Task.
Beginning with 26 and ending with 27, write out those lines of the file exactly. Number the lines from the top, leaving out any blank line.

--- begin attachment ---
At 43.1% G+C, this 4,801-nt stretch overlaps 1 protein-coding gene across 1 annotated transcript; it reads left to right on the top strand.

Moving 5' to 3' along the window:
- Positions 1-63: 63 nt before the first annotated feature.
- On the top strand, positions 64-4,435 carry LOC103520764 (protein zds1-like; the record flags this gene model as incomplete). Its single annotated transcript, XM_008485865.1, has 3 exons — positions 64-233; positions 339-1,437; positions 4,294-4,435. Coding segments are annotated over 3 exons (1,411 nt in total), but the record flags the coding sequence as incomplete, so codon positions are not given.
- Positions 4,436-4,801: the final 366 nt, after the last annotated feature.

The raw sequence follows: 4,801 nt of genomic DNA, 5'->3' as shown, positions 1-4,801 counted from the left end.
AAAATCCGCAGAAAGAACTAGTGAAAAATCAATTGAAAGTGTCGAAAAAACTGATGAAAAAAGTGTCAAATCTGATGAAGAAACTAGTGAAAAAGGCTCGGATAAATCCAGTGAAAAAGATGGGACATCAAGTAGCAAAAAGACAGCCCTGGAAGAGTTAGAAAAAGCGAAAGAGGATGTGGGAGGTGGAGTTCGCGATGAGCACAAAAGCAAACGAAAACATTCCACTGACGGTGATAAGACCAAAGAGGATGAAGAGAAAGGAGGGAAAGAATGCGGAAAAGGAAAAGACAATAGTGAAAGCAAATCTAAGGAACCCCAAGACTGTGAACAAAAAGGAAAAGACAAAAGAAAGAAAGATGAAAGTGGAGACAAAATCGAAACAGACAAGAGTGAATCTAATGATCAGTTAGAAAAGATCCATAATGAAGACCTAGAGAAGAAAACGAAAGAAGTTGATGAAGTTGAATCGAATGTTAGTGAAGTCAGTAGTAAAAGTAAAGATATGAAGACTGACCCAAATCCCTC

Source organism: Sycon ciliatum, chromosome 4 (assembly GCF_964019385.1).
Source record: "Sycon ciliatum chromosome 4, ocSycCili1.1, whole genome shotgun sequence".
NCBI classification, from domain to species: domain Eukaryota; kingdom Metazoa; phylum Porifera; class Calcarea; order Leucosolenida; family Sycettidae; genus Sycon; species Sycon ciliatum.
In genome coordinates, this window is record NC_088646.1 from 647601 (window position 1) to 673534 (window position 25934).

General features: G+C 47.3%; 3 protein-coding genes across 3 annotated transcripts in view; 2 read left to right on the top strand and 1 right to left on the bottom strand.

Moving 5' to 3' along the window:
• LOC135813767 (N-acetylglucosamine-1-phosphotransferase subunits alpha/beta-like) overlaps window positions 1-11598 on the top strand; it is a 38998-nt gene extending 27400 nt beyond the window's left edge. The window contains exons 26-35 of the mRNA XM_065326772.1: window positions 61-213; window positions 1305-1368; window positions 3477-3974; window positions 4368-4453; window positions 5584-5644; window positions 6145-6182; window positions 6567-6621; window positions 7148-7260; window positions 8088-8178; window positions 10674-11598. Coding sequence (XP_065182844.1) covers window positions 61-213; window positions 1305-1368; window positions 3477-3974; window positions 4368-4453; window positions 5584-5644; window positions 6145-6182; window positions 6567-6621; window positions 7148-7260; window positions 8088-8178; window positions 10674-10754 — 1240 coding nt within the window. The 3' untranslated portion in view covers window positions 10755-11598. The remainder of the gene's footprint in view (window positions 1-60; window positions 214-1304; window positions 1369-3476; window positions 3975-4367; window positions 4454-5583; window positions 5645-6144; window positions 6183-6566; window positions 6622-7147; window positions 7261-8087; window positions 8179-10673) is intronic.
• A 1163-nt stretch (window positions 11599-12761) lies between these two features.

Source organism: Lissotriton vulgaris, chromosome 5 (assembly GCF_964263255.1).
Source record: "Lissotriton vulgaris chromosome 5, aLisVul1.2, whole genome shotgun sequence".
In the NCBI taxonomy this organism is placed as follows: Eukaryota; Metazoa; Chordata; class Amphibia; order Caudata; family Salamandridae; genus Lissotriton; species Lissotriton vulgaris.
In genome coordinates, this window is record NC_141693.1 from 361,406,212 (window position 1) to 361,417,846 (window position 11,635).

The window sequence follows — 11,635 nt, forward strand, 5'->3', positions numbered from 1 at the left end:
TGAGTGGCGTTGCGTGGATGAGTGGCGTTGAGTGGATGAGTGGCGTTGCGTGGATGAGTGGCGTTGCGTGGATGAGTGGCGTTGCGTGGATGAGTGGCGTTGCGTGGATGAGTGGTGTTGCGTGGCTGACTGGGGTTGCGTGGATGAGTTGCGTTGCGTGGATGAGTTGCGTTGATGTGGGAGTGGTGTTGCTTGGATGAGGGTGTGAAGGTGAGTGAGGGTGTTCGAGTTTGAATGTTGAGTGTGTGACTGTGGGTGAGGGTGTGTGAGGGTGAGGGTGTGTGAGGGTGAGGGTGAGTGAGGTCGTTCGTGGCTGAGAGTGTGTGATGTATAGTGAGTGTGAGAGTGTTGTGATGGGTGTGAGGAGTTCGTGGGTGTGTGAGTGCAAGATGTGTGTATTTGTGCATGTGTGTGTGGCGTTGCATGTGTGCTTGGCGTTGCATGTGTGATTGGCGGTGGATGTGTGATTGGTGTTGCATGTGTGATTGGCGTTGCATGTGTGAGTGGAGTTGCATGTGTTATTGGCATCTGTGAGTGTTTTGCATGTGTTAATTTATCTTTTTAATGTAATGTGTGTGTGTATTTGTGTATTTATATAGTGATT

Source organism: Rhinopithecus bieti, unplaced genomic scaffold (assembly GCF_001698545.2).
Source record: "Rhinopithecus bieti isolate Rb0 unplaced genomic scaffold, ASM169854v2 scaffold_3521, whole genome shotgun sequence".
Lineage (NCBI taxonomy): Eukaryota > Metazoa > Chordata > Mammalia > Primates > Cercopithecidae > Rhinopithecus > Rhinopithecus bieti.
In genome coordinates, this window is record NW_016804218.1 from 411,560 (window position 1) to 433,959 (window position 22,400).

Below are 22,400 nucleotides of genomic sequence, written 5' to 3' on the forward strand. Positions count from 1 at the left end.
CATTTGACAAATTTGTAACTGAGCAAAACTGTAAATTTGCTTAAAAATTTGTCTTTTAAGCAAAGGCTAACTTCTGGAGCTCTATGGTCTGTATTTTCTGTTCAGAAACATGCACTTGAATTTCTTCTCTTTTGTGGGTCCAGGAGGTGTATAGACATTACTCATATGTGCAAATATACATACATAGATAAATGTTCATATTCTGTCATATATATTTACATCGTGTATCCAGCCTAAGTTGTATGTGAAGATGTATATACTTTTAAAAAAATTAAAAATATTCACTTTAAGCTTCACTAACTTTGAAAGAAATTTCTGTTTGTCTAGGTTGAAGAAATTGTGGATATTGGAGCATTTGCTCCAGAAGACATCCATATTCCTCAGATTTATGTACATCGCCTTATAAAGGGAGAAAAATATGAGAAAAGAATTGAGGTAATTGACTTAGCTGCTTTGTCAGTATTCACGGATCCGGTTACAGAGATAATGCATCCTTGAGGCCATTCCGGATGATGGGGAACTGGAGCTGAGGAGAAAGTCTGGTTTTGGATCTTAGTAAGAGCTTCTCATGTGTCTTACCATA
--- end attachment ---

Below are 22,400 nucleotides of genomic sequence, written 5' to 3' on the forward strand. Positions count from 1 at the left end.
CATTTGACAAATTTGTAACTGAGCAAAACTGTAAATTTGCTTAAAAATTTGTCTTTTAAGCAAAGGCTAACTTCTGGAGCTCTATGGTCTGTATTTTCTGTTCAGAAACATGCACTTGAATTTCTTCTCTTTTGTGGGTCCAGGAGGTGTATAGACATTACTCATATGTGCAAATATACATACATAGATAAATGTTCATATTCTGTCATATATATTTACATCGTGTATCCAGCCTAAGTTGTATGTGAAGATGTATATACTTTTAAAAAAATTAAAAATATTCACTTTAAGCTTCACTAACTTTGAAAGAAATTTCTGTTTGTCTAGGTTGAAGAAATTGTGGATATTGGAGCATTTGCTCCAGAAGACATCCATATTCCTCAGATTTATGTACATCGCCTTATAAAGGGAGAAAAATATGAGAAAAGAATTGAGGTAATTGACTTAGCTGCTTTGTCAGTATTCACGGATCCGGTTACAGAGATAATGCATCCTTGAGGCCATTCCGGATGATGGGGAACTGGAGCTGAGGAGAAAGTCTGGTTTTGGATCTTAGTAAGAGCTTCTCATGTGTCTTACCATA